September 8, 2011
Most people seem to get this, but this simple fact seems lost on the Democrat leadership, Leftist academics, and the mainstream media. (But I repeat myself.) Via Dan Mitchell, here’s a good video from Caleb Brown of the Cato Institute explaining the basics of real job creation and why government spending and regulation is a hindrance to that:
Seems straightforward enough to me. Maybe they should play it in the House just before Obama’s speech tonight.
PS: While they’re at it, maybe they should show Obama this report from the Minneapolis Federal Reserve Bank comparing the effectiveness of Reaganomics vs. Obamanomics. Hmmm…
(Crossposted at Sister Toldjah)
February 8, 2011
Via Dan Mitchell, here’s another video from the Center for Freedom and Prosperity. This one explains why the growth of government is harmful to a nation’s prosperity:
Check out Mitchell’s post for some related interesting videos.
BTW: A message was making its way around Twitter last night; by “retweeting” it, one asks Speaker Boehner to post a live debt clock (like this one) in the House chamber. I like it.
(Crossposted at Sister Toldjah)
January 31, 2011
I believe I’ve posted this before, but, since tax season is fast approaching with all its wrangling over this rule and that deduction, I thought it worthwhile to offer again. In it, the Cato Institute’s Dan Mitchell explains how a flat tax would work and why it would be better for the country than the current Byzantine system we have:
And, speaking of those Mitchell mentions who benefit from the current tax code, I’m sure the tax-prep industry would just hate this.
via International Liberty
(Crossposted at Sister Toldjah)
October 5, 2010
The current deficit of the United States -the difference between the federal government’s expenditures and its revenues- is roughly 1.3 trillion dollars, according to the Department of Commerce. That’s how much the government has to borrow in order to finance crucial services, such as Barbara Boxer’s research trips. Members of the Statist Democratic Party tell us that the only way to close this deficit is to raise taxes, whether through higher levies on “the rich” (the definition of which is rather broad) or some form of a value-added tax on top of everything else, or a combination of both.
Dan Mitchell of the Cato Institute calls “bull” on this. In this short video, he shows how one could easily balance the budget by doing something almost unheard of in Washington: showing some restraint.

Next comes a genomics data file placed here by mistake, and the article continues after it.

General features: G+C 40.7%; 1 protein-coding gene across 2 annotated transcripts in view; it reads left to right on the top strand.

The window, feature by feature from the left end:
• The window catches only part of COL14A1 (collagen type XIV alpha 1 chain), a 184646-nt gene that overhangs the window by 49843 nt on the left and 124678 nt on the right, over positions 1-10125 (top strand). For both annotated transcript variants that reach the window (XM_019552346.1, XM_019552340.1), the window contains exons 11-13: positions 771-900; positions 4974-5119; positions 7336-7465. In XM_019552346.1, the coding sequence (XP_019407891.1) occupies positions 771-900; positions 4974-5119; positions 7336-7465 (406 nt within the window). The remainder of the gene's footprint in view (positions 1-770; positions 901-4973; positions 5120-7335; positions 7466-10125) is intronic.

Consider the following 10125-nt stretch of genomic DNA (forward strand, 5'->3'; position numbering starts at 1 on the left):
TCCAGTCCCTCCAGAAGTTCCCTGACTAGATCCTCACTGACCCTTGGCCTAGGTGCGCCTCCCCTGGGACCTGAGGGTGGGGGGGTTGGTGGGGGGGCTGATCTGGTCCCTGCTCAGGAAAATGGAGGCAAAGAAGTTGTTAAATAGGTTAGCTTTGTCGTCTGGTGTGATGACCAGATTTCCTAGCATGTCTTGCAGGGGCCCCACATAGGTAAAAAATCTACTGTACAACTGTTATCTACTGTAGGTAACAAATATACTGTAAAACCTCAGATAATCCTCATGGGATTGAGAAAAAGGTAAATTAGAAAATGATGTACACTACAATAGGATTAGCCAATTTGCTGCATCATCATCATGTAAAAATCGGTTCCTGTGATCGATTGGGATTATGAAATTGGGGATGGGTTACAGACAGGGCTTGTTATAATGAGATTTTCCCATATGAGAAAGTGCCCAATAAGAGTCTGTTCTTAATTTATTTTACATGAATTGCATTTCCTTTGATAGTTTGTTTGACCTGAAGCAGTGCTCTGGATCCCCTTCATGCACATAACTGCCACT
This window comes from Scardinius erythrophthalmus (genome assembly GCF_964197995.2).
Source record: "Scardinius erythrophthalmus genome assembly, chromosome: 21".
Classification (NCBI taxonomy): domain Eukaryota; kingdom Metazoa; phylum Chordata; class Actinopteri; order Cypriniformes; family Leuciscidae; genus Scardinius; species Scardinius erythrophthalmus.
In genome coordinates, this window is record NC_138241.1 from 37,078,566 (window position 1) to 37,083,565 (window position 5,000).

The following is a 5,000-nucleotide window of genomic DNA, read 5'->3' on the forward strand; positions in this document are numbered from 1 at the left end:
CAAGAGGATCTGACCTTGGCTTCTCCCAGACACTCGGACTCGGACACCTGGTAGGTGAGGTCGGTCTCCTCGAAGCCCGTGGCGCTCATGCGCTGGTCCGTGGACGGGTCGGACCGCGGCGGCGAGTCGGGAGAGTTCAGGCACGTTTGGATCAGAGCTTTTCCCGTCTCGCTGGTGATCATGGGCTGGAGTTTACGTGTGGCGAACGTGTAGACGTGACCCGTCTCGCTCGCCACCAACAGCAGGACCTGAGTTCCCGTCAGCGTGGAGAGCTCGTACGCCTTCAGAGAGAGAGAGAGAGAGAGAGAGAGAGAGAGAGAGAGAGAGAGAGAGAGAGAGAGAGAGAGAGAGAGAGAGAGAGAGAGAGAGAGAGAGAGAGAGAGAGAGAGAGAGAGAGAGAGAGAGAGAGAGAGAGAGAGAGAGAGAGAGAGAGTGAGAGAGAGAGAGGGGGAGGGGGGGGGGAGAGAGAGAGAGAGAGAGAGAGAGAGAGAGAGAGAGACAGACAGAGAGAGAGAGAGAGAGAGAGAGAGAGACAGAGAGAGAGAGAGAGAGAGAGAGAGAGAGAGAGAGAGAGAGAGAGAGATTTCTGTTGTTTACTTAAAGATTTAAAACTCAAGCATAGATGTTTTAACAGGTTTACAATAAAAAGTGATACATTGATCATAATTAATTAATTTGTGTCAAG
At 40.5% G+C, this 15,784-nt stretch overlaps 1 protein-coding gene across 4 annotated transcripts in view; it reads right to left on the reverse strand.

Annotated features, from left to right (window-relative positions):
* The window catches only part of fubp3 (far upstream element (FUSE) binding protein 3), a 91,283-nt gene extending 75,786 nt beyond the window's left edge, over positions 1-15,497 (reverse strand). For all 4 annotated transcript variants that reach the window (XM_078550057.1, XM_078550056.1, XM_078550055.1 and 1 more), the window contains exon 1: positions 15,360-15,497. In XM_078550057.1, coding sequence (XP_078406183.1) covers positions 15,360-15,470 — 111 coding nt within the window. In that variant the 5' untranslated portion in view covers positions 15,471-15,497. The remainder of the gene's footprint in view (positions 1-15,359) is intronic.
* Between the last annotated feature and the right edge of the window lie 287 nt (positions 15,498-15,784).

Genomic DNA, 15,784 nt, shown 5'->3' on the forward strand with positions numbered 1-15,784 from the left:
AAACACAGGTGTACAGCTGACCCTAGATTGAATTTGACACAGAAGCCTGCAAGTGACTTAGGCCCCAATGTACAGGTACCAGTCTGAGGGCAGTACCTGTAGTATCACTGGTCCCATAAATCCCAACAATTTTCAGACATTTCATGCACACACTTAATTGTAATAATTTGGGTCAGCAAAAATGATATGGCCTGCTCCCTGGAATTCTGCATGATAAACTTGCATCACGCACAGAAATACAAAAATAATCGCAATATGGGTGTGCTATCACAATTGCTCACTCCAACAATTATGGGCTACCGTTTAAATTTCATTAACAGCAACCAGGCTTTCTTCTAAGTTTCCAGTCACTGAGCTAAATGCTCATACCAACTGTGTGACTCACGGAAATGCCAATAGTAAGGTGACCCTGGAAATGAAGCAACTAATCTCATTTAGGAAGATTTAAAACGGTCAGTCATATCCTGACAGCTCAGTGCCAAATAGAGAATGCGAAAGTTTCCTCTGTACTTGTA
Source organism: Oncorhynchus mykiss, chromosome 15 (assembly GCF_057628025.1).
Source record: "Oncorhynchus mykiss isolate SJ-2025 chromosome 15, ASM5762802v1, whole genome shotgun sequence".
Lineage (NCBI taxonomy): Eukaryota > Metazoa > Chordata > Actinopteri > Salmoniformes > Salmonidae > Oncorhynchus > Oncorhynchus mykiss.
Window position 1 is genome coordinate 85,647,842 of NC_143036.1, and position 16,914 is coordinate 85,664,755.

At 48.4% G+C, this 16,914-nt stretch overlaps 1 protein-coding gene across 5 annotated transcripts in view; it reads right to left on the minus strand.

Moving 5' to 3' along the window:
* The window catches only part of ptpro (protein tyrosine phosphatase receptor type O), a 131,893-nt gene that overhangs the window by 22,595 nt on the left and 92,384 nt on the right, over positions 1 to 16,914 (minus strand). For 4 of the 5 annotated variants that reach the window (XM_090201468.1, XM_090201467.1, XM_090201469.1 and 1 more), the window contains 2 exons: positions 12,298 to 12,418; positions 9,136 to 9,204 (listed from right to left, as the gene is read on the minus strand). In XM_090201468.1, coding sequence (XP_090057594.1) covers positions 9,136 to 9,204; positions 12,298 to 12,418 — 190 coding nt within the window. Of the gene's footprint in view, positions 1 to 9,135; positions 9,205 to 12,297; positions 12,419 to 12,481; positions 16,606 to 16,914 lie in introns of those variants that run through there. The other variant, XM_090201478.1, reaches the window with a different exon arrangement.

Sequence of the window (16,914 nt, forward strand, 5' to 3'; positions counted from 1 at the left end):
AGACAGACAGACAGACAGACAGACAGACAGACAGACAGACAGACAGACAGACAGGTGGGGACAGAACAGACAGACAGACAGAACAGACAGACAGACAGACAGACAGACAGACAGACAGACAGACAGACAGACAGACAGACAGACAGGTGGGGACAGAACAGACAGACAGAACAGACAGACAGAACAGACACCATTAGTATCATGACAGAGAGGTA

In earlier years, even the minimal method Dan recommends would have been almost unthinkable, let alone eliminate whole departments of the government. But, if the elections next month and in 2012 turn out to be the true populist, anti-establishment wave that it seems to be building into, we may yet see some restraint at least in Washington’s wastrel ways.
(Crossposted at Sister Toldjah)
May 3, 2010
As an investor (and one who believes that private investment is the best way for Americans to secure their retirement), I’ve never liked the capital-gains tax. Dan Mitchell presents another Center for Freedom and Prosperity video on why the CG tax should be eliminated:
Dan offers six reasons, and I think they’re all sound.
LINK: More at Hot Air.
April 4, 2010
Following up on this post, the Washington Examiner’s David Freddoso writes about a study done by the Cato Institute (PDF) that shows a strong positive correlation between the size of public-sector unions and per-capita state debt:
There are hundreds of reasons why states accrue debt. In some cases, it has to do with special programs they pursue. (See RomneyCare.) In others, it has to do with their method of taxation.
But the states with the highest per-capita debt all have something in common: Robust public-sector unions that have, over the years, cut sweetheart deals with politicians — usually, but not always, Democrats.
In the graph below, each blue square represents a state (some are labeled), plotted by its per-capita debt and the percentage of state and municipal workers in public sector unions.
(Click the graph for a larger view)
I’m not sure what the answer is to this problem, but a major problem it is because of both the corrupting influence unions wield over state officials anxious for campaign donations and the increasingly underfunded and over-generous pension systems. Something has to give somewhere, but, if human nature is a guide, it probably won’t until states start going bankrupt.
March 29, 2010
Dan Mitchell of the Cato Institute and the Center for Freedom and Prosperity has just released a video explaining why he believes a flat tax would be better for the country and fairer overall:
Here’s what he says about the “progressive taxes are more fair” argument favored by the left-liberals:
There are two big hurdles that must be overcome to achieve tax reform. The first obstacle is that the class-warfare crowd wants the tax code to penalize success with high tax rates. That issue is addressed in the video in a couple of ways. I explain that fairness should be defined as treating all people equally, and I also point out that upper-income taxpayers are far more likely to benefit from all the deductions, credits, exemptions, preferences, and other loopholes in the tax code.
You can read the other reason in his article at Big Government.
Personally, I’m drawn to the idea of a national sales tax or VAT as a replacement for the income tax. It makes sense to tax consumption instead of productive work, though I recognize some fear that it would be a hidden tax that fuels government growth.
Regardless, I think we can all* agree that the current tax system is a nightmare that needs to end.
*(Except for Democrats progressive statists and the tax-prep industry.)
LINKS: More at Hot Air.
March 15, 2010